When I was six years old, I started to learn French in school. It was mandatory. And even though there wasn’t an urgent need to speak French in Brooklyn Heights where I grew up, I’m so thankful I was made to learn a foreign language. According to physiological studies on the benefits, it makes you a better multitasker, decision-maker, and English speaker. It also makes you less likely to suffer from dementia. The down side? It’s not easy to acquire any degree of fluency in a country where you can live your entire life without visiting another state, much less another country where English isn’t understood.
Fast forward a few decades, and I’m finally fluent in French. It was an uphill climb. The way languages were taught in my school focused on the insidious rules of grammar. After 12 years of study, I could read every novel ever written by French Existentialists (Camus, Malraux, Sartre, etc.). I could draft a thesis on suffering and the human condition. But I couldn’t carry on a simple conversation with a native speaker or carry out any of the practical tasks of daily living: making a restaurant reservation, using a cell phone, welcoming friends to my home, watching a French movie without relying on English subtitles, etc.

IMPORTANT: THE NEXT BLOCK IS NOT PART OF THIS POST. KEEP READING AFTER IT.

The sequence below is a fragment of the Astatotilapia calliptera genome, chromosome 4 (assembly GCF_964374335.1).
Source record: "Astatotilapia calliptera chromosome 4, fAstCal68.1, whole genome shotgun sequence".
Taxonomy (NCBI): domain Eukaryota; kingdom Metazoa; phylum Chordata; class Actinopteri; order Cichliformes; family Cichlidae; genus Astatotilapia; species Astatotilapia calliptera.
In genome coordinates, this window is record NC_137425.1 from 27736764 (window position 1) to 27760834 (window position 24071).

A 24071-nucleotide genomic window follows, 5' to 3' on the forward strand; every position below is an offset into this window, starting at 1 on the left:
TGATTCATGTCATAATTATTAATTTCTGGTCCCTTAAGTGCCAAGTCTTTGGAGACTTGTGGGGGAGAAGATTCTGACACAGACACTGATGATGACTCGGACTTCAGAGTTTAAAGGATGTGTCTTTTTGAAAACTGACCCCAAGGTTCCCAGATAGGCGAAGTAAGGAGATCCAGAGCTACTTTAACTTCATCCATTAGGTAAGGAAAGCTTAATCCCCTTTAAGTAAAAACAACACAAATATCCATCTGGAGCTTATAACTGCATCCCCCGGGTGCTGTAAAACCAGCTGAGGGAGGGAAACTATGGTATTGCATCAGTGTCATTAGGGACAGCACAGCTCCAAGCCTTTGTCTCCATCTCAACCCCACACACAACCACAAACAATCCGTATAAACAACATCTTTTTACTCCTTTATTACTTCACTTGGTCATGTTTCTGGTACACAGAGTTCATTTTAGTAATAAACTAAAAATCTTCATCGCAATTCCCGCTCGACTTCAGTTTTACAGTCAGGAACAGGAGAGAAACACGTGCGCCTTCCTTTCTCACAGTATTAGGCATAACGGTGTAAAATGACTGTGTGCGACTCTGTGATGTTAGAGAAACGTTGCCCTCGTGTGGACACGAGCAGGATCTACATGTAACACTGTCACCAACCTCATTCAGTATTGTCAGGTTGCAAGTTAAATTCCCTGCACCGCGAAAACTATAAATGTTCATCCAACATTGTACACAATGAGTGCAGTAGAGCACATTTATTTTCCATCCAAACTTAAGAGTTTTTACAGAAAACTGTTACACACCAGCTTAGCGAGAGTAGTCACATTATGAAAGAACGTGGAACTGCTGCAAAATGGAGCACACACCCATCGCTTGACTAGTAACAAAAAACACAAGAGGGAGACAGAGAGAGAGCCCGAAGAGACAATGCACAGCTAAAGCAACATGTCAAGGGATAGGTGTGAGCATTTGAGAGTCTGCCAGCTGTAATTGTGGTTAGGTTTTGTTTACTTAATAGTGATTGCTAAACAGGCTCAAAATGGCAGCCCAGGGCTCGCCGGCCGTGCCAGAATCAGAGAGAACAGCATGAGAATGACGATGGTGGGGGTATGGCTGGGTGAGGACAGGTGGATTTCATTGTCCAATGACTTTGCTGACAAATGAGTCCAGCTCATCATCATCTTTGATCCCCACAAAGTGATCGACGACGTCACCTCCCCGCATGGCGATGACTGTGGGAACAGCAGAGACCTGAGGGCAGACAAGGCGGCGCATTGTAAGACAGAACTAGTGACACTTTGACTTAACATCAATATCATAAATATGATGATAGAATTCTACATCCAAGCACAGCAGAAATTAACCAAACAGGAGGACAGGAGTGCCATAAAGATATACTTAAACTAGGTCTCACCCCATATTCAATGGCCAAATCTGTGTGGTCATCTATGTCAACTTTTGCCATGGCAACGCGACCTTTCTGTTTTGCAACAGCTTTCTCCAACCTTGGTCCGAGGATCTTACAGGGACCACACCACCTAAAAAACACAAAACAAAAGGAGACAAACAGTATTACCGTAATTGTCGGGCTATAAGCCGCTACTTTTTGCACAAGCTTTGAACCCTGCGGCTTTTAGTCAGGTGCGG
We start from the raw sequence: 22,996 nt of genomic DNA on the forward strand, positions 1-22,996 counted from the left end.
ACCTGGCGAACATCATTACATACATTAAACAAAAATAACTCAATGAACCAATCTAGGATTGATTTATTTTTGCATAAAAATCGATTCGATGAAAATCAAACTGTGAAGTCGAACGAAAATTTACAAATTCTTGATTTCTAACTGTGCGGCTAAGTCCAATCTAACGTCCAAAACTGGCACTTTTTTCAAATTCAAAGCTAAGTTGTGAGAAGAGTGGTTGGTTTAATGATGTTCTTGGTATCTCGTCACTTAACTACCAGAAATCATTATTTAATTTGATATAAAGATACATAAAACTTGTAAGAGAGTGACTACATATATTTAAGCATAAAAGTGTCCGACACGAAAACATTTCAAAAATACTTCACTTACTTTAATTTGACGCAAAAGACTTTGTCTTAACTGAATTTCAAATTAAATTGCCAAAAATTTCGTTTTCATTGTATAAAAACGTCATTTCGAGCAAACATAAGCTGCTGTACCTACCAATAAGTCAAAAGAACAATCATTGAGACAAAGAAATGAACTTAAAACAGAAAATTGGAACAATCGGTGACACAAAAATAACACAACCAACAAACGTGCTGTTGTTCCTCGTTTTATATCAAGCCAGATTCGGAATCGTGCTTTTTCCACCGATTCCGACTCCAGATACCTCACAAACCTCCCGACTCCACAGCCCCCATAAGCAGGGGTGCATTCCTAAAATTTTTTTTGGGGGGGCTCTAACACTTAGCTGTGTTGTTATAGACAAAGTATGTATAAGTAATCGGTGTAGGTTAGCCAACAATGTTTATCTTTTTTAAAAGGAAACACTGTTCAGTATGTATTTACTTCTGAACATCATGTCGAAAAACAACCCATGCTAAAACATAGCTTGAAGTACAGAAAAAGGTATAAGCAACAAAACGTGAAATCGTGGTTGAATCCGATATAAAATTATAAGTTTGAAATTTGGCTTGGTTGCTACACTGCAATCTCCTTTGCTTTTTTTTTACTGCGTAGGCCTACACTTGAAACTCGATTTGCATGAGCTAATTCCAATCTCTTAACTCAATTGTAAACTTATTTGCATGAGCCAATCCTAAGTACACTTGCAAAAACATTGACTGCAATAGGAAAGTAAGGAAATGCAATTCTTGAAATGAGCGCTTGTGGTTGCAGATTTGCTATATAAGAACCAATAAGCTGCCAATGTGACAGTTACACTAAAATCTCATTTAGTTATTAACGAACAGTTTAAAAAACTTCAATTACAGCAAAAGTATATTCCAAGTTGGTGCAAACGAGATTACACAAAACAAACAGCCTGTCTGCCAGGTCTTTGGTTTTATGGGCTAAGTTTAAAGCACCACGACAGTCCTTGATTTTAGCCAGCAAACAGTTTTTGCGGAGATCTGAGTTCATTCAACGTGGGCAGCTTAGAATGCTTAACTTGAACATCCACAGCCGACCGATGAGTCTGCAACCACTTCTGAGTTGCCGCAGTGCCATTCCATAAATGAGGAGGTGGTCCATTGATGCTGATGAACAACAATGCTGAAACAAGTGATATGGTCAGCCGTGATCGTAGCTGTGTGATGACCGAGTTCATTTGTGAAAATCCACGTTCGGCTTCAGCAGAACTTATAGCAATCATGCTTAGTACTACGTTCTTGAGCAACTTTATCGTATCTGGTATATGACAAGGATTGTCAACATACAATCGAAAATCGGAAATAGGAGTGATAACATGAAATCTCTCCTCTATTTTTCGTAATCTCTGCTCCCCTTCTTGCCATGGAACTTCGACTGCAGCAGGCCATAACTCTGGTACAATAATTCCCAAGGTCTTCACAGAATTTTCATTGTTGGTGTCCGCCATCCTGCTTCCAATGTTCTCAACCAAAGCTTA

Zut alors !
I should mention that I didn’t just sit around whining about my inability to do these things. I was proactive about rectifying the situation to justify my whining. I took classes at the Alliance Française in NYC. I spent two years of my youth in Montreal before realizing that the Quebecois accent is unlike anything I learned in school. For years I subscribed to Paris Match, the French equivalent of People magazine. And those things helped. A little.
Now I’m a big believer in foreign courtesy. To me, that means when you visit a foreign country, you at least try to communicate in the native tongue. That’s why I learned a smattering of Italian before visiting Italy, Swedish before visiting Sweden, Dutch because my extended family is Dutch, German because Germany is so big that sooner or later you’re bound to travel through it, and even Czech though I was hard-pressed to find a vowel in much of its vocabulary. It’s why I’m currently learning Japanese because I have a hankering to visit Japan (thank you, Anthony Bourdain and Parts Unknown).
So after visiting France for the umpteenth time and feeling like l’idiot du village for my inability to follow a conversation in French that I could read and write with ease, I decided enough is enough. Trop, c’est trop ! I asked my manager if I could work remotely for a month, and enrolled in a four-week French immersion program in the South of France. A year later, my new manager let me spend three months working remotely, and I moved to Nice for the autumn. Every weekday I took classes at the Alliance Française de Nice, worked at my job in the afternoons and evenings, and then went out with French friends whenever possible. I learned French slang and French customs that they don’t teach you in grade school. I went to the movies and enjoyed French films without subtitles. I sat in cafés and debated topics for the sheer joy of being able to hold up my end in French. It was like waking up one morning and discovering that I could breathe under water.